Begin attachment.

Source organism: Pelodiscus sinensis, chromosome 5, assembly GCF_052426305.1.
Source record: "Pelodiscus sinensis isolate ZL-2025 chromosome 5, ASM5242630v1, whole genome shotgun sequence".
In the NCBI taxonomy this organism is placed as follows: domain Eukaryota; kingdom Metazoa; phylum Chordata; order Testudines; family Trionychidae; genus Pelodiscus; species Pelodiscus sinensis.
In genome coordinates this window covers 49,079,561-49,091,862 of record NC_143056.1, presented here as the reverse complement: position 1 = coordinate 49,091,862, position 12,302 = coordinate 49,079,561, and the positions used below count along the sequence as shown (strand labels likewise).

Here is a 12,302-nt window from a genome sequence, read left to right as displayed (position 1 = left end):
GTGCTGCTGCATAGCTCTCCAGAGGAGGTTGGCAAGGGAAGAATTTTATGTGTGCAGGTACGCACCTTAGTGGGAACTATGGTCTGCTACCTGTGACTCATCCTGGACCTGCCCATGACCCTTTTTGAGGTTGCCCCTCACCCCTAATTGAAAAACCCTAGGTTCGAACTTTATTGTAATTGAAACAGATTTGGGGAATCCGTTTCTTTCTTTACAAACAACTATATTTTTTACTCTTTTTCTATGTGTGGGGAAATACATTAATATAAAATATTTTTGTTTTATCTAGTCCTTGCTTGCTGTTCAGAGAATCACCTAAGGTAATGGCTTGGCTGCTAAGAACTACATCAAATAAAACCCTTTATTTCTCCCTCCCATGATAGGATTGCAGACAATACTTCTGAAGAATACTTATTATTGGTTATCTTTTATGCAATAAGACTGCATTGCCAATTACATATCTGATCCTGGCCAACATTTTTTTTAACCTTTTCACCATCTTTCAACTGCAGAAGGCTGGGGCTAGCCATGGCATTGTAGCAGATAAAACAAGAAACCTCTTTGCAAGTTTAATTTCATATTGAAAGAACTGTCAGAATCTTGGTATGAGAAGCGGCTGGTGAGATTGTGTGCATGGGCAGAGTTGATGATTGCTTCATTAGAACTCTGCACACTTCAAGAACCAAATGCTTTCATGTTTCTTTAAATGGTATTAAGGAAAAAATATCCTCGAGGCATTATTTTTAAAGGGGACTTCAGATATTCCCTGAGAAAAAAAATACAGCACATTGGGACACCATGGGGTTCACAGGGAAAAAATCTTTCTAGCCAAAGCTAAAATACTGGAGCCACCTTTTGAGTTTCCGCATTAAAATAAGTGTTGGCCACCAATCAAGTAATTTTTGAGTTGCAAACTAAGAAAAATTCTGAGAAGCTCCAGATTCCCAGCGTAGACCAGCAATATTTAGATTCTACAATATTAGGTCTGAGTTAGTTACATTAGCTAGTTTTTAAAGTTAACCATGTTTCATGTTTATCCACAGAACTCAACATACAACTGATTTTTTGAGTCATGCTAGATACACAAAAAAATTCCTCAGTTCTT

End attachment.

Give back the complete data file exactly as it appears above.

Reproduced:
Source organism: Pelodiscus sinensis, chromosome 5, assembly GCF_052426305.1.
Source record: "Pelodiscus sinensis isolate ZL-2025 chromosome 5, ASM5242630v1, whole genome shotgun sequence".
In the NCBI taxonomy this organism is placed as follows: domain Eukaryota; kingdom Metazoa; phylum Chordata; order Testudines; family Trionychidae; genus Pelodiscus; species Pelodiscus sinensis.
In genome coordinates this window covers 49,079,561-49,091,862 of record NC_143056.1, presented here as the reverse complement: position 1 = coordinate 49,091,862, position 12,302 = coordinate 49,079,561, and the positions used below count along the sequence as shown (strand labels likewise).

Here is a 12,302-nt window from a genome sequence, read left to right as displayed (position 1 = left end):
GTGCTGCTGCATAGCTCTCCAGAGGAGGTTGGCAAGGGAAGAATTTTATGTGTGCAGGTACGCACCTTAGTGGGAACTATGGTCTGCTACCTGTGACTCATCCTGGACCTGCCCATGACCCTTTTTGAGGTTGCCCCTCACCCCTAATTGAAAAACCCTAGGTTCGAACTTTATTGTAATTGAAACAGATTTGGGGAATCCGTTTCTTTCTTTACAAACAACTATATTTTTTACTCTTTTTCTATGTGTGGGGAAATACATTAATATAAAATATTTTTGTTTTATCTAGTCCTTGCTTGCTGTTCAGAGAATCACCTAAGGTAATGGCTTGGCTGCTAAGAACTACATCAAATAAAACCCTTTATTTCTCCCTCCCATGATAGGATTGCAGACAATACTTCTGAAGAATACTTATTATTGGTTATCTTTTATGCAATAAGACTGCATTGCCAATTACATATCTGATCCTGGCCAACATTTTTTTTAACCTTTTCACCATCTTTCAACTGCAGAAGGCTGGGGCTAGCCATGGCATTGTAGCAGATAAAACAAGAAACCTCTTTGCAAGTTTAATTTCATATTGAAAGAACTGTCAGAATCTTGGTATGAGAAGCGGCTGGTGAGATTGTGTGCATGGGCAGAGTTGATGATTGCTTCATTAGAACTCTGCACACTTCAAGAACCAAATGCTTTCATGTTTCTTTAAATGGTATTAAGGAAAAAATATCCTCGAGGCATTATTTTTAAAGGGGACTTCAGATATTCCCTGAGAAAAAAAATACAGCACATTGGGACACCATGGGGTTCACAGGGAAAAAATCTTTCTAGCCAAAGCTAAAATACTGGAGCCACCTTTTGAGTTTCCGCATTAAAATAAGTGTTGGCCACCAATCAAGTAATTTTTGAGTTGCAAACTAAGAAAAATTCTGAGAAGCTCCAGATTCCCAGCGTAGACCAGCAATATTTAGATTCTACAATATTAGGTCTGAGTTAGTTACATTAGCTAGTTTTTAAAGTTAACCATGTTTCATGTTTATCCACAGAACTCAACATACAACTGATTTTTTGAGTCATGCTAGATACACAAAAAAATTCCTCAGTTCTT